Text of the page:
Sunday, 1 May 2016

the valley of heart’s delight

Rebecca Onion presents a fascinating look at the history of California through the lens of trade-mark applications, which the state introduced before their was any federal framework for branding and intellectual-property, in order to regulate the boom in commerce that came with the Gold Rush. Not only are the heraldic devices of private enterprise (drawn from some of the highlights that the brilliant BibliOdyssey, now mostly active on Twitter, curated) indicative of the wildlife that has been lost—grizzly bears and condors and the aboriginal populations expelled, but there are also subtle and not so subtle codes for supporting white labour over Chinese entrepreneurs for produce, tonics, cigars and other staples.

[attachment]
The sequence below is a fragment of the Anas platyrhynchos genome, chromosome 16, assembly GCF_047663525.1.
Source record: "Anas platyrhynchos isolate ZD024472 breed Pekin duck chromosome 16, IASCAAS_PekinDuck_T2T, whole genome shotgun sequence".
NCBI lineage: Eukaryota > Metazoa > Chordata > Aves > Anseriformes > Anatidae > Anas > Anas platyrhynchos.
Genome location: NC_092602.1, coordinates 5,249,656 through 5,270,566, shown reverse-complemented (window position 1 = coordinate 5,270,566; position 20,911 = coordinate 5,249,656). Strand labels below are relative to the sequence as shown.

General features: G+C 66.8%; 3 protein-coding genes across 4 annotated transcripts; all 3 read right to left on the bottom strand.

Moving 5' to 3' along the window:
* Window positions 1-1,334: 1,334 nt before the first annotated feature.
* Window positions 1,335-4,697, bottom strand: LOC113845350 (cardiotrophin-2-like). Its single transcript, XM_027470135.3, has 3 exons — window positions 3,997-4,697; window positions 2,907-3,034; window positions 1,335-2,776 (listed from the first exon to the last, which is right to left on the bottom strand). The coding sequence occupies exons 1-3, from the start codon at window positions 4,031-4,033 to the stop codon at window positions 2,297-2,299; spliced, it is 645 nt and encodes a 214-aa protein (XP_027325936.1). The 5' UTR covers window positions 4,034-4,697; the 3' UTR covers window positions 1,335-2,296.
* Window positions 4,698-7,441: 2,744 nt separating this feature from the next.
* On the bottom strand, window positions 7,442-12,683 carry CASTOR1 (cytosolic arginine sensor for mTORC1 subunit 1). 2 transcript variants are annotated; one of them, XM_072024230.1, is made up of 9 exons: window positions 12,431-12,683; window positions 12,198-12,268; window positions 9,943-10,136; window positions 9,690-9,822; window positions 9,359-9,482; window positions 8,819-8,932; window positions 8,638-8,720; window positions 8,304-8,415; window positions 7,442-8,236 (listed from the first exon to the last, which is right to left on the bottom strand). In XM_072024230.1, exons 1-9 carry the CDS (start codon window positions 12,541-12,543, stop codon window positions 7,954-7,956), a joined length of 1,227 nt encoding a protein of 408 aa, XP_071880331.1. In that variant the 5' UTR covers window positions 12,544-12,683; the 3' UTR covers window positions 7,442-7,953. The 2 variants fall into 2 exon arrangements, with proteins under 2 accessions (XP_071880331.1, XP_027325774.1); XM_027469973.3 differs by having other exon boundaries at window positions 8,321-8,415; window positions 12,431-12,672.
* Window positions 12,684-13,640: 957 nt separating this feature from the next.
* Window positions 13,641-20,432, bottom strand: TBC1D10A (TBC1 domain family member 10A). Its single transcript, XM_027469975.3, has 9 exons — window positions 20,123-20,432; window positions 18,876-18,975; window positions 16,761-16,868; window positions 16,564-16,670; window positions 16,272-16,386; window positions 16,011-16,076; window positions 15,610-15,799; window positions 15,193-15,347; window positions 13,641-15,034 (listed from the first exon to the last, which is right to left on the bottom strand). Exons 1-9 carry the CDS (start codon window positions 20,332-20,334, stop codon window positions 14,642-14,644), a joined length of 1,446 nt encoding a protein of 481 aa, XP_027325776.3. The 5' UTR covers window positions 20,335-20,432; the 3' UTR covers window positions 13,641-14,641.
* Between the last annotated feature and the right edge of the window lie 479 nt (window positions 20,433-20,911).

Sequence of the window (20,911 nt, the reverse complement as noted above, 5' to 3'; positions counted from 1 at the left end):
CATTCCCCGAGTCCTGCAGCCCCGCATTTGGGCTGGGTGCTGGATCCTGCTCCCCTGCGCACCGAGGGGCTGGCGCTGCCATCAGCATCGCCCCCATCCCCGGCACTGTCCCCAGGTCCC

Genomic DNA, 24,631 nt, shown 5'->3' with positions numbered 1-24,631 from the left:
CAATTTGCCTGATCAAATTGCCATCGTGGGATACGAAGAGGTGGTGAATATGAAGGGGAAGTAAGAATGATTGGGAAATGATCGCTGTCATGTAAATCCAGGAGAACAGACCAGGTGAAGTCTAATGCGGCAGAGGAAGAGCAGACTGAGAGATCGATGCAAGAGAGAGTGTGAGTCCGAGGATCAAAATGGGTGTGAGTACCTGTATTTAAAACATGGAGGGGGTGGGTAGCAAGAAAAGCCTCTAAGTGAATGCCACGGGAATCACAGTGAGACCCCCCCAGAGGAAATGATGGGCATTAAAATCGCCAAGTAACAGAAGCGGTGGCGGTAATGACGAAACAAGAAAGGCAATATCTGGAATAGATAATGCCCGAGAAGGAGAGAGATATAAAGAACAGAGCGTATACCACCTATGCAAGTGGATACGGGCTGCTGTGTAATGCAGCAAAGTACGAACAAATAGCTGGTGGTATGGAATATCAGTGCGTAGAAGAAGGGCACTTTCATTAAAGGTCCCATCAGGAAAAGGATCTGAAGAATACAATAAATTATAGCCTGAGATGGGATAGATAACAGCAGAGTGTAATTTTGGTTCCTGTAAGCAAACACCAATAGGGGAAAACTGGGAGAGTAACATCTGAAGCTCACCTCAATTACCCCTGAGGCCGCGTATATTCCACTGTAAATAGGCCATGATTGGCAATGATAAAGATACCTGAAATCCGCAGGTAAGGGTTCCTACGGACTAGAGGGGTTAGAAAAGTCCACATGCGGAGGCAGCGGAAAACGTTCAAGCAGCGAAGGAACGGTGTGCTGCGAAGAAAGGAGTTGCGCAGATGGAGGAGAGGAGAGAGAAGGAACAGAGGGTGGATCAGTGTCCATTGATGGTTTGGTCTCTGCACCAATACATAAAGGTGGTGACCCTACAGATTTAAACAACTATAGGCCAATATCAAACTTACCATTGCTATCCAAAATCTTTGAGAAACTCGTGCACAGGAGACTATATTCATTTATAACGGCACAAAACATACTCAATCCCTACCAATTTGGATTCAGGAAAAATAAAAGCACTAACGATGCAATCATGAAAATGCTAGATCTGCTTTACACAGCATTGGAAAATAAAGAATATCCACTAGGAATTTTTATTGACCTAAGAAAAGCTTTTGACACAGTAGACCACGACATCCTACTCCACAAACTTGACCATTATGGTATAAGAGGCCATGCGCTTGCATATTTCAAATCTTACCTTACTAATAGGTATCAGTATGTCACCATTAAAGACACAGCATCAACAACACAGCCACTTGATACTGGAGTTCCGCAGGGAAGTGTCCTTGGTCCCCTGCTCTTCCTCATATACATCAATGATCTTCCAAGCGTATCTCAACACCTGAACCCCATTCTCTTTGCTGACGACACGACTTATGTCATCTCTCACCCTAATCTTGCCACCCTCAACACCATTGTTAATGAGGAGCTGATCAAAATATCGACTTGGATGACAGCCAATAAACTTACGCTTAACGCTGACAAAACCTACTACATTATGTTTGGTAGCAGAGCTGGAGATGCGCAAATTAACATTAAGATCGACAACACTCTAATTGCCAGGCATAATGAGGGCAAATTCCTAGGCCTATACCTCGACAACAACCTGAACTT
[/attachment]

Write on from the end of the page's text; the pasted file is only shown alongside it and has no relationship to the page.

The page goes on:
The post’s title refers to the original name of the San Francisco Bay area before the orchards and vineyards were displaced in the 1970s with the coming of Silicon Valley, whose inventive spirit probably owes a debt of gratitude to this trove of patent applications and the machinery behind it. One can browse the extensive digital archives here.